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USB 3.0

SuperSpeed USB devices may have started to trickle onto the market, but it will still be a while before their use becomes widespread. That's simply because most people won't have the USB 3.0 ports required to take advantage of the speed boost the next generation offers. But StarTek.com come up with a low cost way to ensure your current laptop can enjoy the latest and greatest USB 3.0 devices - provided it has a spare ExpressCard 34 slot. Read More
Following the release of the first USB 3.0 Flash drive, full-sized external HDDs are now starting to appear with Buffalo just announced its first foray into this market. The DriveStation HD-HXU3 sports the latest high-speed interface, capable of transferring data at up to 625 MB per second - though Buffalo’s model can only hit 130 MB per second of this theoretical maximum - and likely to be a big hit with those that deal in large files such as HD video and images. Read More
USB 3.0 or SuperSpeed USB offers transfer speeds of up to ten times faster than the widely used Hi-Speed USB. Super Talent has announced the forthcoming availability of the first Flash drive to take advantage of these new speeds - the SuperSpeed USB 3.0 RAID Drive will be available in three capacity sizes and be backward compatible with earlier USB technologies. Read More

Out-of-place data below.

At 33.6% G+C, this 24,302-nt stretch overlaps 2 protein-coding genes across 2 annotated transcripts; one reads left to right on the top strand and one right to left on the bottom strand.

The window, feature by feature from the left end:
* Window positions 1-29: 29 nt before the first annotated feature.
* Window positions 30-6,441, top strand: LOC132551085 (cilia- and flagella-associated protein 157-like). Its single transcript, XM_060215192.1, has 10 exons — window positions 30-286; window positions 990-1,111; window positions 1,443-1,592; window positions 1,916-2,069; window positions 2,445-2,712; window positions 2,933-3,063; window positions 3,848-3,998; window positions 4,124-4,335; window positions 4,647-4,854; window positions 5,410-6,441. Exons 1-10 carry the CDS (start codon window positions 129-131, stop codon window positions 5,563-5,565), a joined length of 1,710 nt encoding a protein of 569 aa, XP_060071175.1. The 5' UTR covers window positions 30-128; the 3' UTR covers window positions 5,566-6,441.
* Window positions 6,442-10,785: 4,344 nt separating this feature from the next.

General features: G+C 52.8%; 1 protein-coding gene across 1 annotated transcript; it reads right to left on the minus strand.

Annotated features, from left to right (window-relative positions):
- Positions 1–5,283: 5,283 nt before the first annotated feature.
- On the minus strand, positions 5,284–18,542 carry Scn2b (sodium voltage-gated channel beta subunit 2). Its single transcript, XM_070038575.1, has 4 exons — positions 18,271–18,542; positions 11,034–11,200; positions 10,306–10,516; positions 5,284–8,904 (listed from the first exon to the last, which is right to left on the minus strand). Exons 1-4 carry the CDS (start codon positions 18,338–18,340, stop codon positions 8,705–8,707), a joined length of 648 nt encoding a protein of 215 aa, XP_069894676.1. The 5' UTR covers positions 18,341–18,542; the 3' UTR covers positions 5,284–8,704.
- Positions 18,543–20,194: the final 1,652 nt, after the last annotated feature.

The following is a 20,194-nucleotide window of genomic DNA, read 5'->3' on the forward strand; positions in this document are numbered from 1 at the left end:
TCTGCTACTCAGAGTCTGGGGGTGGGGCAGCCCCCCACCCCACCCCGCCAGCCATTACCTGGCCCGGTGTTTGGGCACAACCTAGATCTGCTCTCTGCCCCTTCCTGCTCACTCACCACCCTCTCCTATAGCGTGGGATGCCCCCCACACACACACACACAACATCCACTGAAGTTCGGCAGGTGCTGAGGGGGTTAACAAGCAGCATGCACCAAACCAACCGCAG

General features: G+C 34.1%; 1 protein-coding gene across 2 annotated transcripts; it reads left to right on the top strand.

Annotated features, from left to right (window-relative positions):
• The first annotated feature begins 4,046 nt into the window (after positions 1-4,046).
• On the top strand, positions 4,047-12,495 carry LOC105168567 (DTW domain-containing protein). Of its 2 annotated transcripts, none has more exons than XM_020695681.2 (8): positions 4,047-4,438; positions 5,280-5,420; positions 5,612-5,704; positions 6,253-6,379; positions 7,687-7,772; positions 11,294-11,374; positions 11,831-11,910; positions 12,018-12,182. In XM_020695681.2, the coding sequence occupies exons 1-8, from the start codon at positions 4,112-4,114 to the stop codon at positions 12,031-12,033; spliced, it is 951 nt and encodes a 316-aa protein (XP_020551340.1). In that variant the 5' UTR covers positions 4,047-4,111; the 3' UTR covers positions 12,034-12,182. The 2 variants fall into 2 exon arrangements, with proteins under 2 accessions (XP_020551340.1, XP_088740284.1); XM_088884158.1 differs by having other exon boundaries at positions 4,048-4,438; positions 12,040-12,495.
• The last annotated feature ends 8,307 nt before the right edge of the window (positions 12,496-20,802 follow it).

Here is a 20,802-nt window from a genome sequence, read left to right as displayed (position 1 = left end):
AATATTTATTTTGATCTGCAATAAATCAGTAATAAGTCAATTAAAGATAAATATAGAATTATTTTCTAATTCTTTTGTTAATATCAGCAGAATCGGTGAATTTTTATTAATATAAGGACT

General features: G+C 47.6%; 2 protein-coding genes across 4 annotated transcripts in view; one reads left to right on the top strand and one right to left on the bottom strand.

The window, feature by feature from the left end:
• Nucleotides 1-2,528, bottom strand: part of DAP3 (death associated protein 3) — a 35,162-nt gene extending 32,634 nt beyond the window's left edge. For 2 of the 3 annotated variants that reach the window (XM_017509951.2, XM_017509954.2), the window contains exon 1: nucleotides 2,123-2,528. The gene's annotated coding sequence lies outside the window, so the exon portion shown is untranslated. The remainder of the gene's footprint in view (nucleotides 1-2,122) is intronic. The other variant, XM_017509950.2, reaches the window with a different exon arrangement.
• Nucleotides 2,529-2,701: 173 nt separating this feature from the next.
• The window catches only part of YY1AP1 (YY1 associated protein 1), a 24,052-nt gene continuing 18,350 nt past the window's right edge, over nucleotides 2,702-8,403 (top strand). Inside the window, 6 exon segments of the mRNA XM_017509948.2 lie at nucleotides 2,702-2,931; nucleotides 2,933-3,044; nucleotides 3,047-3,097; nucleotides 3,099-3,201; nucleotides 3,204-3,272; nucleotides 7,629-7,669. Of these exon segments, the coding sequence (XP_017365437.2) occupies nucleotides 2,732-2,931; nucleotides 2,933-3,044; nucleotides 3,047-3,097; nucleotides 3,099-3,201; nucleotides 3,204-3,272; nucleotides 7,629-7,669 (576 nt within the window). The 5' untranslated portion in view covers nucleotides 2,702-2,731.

Asus has announced the world's first motherboard to support the upcoming USB 3.0 standard, allowing data transfer rates approaching 600MB/s. It also includes the latest generation SATA, which will support transfer speeds of up to 6Gbit/s, and the company has also flagged a cheaper alternative in the form of an add-in card that will offer these two functionalities for motherboards of the same family and will be sold for under US$30. Read More
Scheduled to hit the consumer market in 2010, USB 3.0 — also known as SuperSpeed USB — will deliver a tenfold improvement in data transfer rates while retaining backward compatibility with previous versions and adding new features that will make this communication standard all the more essential to the average consumer. But, speed aside, what changes is the next version of this popular standard going to bring? Read More
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